Monthly Archives: April 2008

the final numbers

I was rejected by seven schools this spring. There were several kindly written responses, like, “We regret that we are unable…” kinds of phrases. I also liked the ones that came late (or after the April 15th deadline), stating that they’d hoped, up until the very last minute, that they would have been able to find a spot for me.
The hands down worst rejection came from Syracuse, which misspelled my name in two different ways and effed up my address. Yeah, can you believe it?
On a more positive note, I was accepted at six schools. My final decision is to go back to Washington, although it still doesn’t feel very final yet. It was a difficult decision. In fact, I never did reach a point where I felt great about it, there only came a point where I had to make a decision. I think part of my hesitation comes from the fact that going back to school is going to be hard. I’m looking forward to it, but I also know how stressful it can be. I also worry that I’ll end up in a program with lots of underlying hostility, one that pits students against each other. Unfortunately, it is impossible to know this about a school, without first having actual insider insights. This time around, I feel like I might be better able to recognize the bs and stay away from it. Hopefully.
I thrive with encouragement and positive reinforcement. Faculty will get much better work out of me using this tactic. The other tactic, which was used with reckless abandon at WWU, did not work for me. 


10. Dr. Pepper and Diet Pepsi. together. in a reusable plastic cup.

9. tanning beds

8. apathy toward work and school (the amount of time I spend grading papers)

7. starting my vegetable garden indoors at the south facing window, only to have them grow spindly and die when I transfer them to my 2′ 5′ garden plot. (grateful for the plot.) doing this every year anyways.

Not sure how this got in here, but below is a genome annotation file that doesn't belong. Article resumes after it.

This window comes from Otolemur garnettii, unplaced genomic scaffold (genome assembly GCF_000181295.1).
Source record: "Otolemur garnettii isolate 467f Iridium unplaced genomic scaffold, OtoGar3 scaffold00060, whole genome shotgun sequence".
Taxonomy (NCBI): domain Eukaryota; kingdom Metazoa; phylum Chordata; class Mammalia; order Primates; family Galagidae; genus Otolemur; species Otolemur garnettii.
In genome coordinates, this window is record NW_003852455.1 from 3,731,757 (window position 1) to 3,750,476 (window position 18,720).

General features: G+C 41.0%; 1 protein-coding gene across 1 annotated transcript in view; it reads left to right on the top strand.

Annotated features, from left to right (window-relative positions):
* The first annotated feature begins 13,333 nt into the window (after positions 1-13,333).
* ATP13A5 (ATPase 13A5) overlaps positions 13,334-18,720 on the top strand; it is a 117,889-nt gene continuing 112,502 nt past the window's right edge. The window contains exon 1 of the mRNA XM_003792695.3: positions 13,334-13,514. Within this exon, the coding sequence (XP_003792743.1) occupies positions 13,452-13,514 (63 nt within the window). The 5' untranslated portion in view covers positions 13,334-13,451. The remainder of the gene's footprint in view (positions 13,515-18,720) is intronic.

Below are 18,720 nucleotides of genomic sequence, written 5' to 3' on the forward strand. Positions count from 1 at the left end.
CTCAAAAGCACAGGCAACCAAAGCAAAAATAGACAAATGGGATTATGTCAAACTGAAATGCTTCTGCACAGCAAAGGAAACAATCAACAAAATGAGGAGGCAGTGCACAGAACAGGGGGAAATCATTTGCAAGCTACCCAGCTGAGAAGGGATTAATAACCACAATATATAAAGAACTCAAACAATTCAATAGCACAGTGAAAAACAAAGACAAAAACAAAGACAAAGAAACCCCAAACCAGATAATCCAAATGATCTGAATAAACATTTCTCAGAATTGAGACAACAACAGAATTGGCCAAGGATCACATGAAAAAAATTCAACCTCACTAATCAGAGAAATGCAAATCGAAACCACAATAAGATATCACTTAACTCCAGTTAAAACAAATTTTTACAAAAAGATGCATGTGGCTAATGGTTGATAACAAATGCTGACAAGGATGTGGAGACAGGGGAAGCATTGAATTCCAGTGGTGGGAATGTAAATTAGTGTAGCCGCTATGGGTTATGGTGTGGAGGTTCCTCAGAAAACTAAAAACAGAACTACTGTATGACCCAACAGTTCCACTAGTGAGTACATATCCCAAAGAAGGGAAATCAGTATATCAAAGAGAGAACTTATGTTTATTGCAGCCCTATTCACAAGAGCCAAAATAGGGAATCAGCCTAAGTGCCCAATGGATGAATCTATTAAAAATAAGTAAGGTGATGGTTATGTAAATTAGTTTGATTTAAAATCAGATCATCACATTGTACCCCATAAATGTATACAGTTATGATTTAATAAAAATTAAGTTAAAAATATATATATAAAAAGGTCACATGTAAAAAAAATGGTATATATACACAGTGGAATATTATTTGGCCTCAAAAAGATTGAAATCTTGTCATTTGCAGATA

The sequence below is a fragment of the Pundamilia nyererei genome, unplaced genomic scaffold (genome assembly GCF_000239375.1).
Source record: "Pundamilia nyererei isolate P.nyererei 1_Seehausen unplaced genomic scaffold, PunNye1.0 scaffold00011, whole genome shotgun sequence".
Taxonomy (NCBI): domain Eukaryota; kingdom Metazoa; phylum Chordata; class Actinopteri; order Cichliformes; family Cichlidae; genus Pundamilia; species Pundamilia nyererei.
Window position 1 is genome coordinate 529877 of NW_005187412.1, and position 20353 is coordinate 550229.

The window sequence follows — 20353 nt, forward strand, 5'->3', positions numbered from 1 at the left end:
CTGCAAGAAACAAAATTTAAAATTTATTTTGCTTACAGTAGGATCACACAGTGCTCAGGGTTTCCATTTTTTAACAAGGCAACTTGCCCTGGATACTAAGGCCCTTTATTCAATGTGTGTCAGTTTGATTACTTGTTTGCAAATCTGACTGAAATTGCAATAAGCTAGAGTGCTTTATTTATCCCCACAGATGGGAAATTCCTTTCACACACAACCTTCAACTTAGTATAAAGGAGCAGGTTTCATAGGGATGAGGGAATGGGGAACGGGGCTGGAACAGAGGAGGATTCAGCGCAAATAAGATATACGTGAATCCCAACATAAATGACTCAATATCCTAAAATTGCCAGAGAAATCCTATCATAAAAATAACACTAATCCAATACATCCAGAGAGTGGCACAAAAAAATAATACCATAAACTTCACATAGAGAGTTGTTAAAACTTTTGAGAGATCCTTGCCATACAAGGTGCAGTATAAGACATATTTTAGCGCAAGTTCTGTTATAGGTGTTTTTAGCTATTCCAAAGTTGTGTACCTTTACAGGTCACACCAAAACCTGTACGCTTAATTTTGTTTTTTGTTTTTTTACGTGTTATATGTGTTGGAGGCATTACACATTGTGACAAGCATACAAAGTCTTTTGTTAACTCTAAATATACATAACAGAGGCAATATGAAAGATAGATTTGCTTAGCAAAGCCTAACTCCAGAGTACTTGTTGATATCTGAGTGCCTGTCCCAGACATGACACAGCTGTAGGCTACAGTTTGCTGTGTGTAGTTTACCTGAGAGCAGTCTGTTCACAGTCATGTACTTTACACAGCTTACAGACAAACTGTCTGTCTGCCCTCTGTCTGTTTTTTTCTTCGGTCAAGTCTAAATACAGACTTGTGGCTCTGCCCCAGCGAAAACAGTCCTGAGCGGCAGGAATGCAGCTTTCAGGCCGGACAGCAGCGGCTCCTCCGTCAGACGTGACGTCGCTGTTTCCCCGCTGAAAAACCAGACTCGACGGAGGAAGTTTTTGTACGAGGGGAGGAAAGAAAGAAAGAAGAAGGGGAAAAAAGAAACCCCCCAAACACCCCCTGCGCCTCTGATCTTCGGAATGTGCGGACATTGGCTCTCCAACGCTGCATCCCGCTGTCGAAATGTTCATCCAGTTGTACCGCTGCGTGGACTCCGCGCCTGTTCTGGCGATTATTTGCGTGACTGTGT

6. fear about my health turning into serious mental disorder.

5. most intimate relationship (with Boyfriend).

4. increasing fantasies about weddings and babies.

3. growing long, long, glorious red hair

2. sheep, pasture, fencing, clover, lambs, shearing, docking, rams

1. bad food habits, caffeine addiction, heart pain, arm numbness, selfishness, agoraphobia, dirty kitchen floor, the smell of my apartment, the accumulation on my carpet, the grime on my surfaces, the film in the shower, candle smoke blackening the walls, turning npr on and off and on and off and on, the amount of time I spend on the internet, the state of my bedsheets, hair balls, making accidental noises, working hard to control my state of mind, it working, yoga, ability to self sooth, dreams about babies, dreams about weddings, (mine both), sheep, sheep, sheep, sheep, sheep sheep sheep sheep, power struggles with men, telling stories, drinking a coke and telling a story, hearing one, opening up, remembering a detail, and. so. forth.